Amen and thank you: A homily for the funeral of Jessie Mora

downloadI want to begin by welcoming you all here and sharing with you our condolences—especially to you Michael, and to Christopher, Matthew and Victoria, to the grandchildren Jessica and Andrew, and to all gathered here. Although we knew the day of Jessie’s passing from this life to the next was near, in a real way we are never prepared to say goodbye to someone we love. Know that we are praying for you here.

We do say goodbye in a way, but in another way we don’t. For we who have Christ, we believe that when one passes from this world, life is changed but not ended. Our first reading from Wisdom tells us that, even though we are tempted to think that the faithful who have gone before us are dead, and that their passing from this life is something awful, they are actually in a wonderful place: “The souls of the just are in the hand of God,” the reading says, “They seemed, in the view of the foolish, to be dead; and their passing away was thought an affliction and their going forth from us, utter destruction. But they are at peace.” You see, this is possible because Christ overcame death. And because of that, he has opened the gates to life eternal. And what a life that land of glory is! We know that eye has not seen, ear has not heard, nor has it so much as dawned on man what God has prepared for those who love him! Whatever image we have in our minds of God’s Kingdom, it is greater than that. And it is promised to God’s faithful.

And Jessie was faithful. I’ll never forget when I visited her that first time, a couple weeks ago. She hadn’t spoken in over 24 hours, and then she spoke up at the end of our prayer. With all the strength she had, she whispered out, “Amen. Thank you.” If those weren’t her last words, they were close to it. I want us to consider briefly and to be changed by these last words of hers.

Amen. Amen is a word that often appears at the end of something. It is the last word of the bible. Many psalms end with it. Most books of the New Testament end with it. In the land of Israel, when a prayer or prophecy was made, or a law of God was read, “All the people said, “Amen.”” In teaching us how to pray, the Lord Jesus ends his perfect prayer with “Amen” (Matthew 6:13). The word “Amen” therefore appears to be the fitting last word. I find it truly beautiful that it was the last word of the book that is Jessie’s life. The word means, I believe, I hope it to be true, I know it to be true. It means, I stake my life on it. I wonder how many times Jessie said that word in the course of her life. Probably thousands upon thousands.

Thank you. Gratitude was an important part of Jessie’s life up until the end. Isn’t it something that, in the midst of her suffering, she said thank you. In this season of Thanksgiving, it is true that we have a lot to be thankful for. Sometimes it is hard work to be thankful, to find the blessing in a mess. But it is there. I asked myself, what was Jessie saying thank you for? And who was she addressing? I initially thought that maybe she was thanking me for driving 10 minutes to visit her. Maybe she was thanking her family and me that we were all gathered around her, joined in hand and in heart and in prayer. Maybe she was thankful for the love that filled the room. Maybe she was thankful for the Sacrament of the Sick that I had given her, a sacrament that we know from Scripture has the power to save us. Maybe those words of thank you were addressed to God, a way of saying thank you for a wonderful life, a life filled with blessings—many of which started in 1962 when she married Michelangelo, or years earlier when the two of them were in fourth grade together (she was in the smart row, he was in the dumb row). Maybe she was thinking about that when she said thank you, or maybe she was thinking about the birth of her children, or maybe about the days of working the stocks. More likely, she was saying thank you for it all.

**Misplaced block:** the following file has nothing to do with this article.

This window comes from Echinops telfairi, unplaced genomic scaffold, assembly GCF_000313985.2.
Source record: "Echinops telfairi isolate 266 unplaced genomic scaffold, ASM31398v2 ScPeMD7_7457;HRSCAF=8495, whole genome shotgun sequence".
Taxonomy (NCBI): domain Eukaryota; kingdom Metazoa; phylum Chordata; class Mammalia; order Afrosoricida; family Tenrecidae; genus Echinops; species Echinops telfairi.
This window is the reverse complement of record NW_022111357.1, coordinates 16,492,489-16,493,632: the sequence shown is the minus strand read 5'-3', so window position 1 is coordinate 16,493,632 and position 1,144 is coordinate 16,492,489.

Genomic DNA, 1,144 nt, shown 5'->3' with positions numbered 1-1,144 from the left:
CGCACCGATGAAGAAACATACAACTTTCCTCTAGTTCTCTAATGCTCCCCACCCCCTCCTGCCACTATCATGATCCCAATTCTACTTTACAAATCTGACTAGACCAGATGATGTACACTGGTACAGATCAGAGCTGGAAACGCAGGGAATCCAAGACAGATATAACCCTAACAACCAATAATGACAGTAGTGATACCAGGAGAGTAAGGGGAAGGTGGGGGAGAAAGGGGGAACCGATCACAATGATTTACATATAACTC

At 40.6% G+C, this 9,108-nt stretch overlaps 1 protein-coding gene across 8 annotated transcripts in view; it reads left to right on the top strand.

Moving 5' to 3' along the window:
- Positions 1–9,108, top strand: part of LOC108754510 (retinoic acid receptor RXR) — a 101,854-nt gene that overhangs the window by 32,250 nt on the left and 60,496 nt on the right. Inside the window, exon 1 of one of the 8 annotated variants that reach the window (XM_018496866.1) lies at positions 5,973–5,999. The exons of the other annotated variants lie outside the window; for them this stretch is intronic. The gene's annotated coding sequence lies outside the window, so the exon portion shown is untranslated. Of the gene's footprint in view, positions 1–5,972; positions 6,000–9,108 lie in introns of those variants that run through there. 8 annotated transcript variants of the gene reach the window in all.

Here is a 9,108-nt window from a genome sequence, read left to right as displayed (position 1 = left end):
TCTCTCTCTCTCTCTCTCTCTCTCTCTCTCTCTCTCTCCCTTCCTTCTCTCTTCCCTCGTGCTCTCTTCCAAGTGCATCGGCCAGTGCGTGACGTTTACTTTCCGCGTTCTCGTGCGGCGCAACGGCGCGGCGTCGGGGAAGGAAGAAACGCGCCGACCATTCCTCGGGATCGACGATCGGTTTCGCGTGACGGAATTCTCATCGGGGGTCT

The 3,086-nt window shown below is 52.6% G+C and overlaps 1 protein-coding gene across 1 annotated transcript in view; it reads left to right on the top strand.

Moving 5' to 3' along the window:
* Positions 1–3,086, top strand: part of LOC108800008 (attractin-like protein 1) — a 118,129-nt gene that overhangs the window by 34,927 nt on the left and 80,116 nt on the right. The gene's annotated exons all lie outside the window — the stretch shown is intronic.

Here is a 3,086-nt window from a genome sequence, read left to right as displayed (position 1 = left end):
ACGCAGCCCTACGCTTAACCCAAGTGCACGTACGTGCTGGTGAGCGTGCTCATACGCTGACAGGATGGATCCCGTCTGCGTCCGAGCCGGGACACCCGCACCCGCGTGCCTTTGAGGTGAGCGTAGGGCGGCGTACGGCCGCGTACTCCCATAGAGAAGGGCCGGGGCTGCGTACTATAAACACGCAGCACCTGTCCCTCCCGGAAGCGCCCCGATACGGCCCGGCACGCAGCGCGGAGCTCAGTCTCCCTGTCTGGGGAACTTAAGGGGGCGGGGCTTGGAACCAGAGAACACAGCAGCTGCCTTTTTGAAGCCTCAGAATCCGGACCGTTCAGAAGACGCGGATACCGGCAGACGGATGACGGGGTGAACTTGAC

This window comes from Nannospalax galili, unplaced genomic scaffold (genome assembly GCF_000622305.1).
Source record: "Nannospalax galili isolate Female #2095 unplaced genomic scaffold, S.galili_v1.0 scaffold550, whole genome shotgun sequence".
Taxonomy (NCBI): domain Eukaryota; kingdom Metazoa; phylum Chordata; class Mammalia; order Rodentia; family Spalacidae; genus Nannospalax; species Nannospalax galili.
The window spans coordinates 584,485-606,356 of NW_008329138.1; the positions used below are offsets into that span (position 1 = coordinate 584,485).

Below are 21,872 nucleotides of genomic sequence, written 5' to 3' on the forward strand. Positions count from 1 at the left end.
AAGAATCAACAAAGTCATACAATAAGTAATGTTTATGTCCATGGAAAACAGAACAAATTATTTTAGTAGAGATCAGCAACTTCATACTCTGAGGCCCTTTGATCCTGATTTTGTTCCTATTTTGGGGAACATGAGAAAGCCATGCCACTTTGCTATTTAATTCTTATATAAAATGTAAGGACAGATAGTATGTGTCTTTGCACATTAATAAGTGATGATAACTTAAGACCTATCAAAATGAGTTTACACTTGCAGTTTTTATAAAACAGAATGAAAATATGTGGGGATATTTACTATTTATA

The only last thing I want to mention is this. A few weeks ago, at Sunday Mass, we heard some interesting words from Jesus. He told us, “Heaven and earth will pass away, but my word will not pass away.” In another reading that day, we heard that our names are written in that word, that we who are a part of Christ are part of the everlasting word. Everything else, says Jesus, everything else passes away. Our pains, our tears, our sorrows, our triumphs and successes, our jobs and popularity, our fights and struggles, our angers and bitternesses, our favorite foods and travels—it all passes away. Our earthy bodies pass away, even planet earth will pass away. I find it interesting that Jesus says, even heaven will pass away. The only thing that doesn’t is God. I have a feeling that, when it came time for Jessie’s final breaths, she didn’t want anything on earth, she didn’t even want some heavenly reward. She wanted God alone, the only thing that doesn’t pass away. And that, that has been given to her. For that we say Amen. Thank you.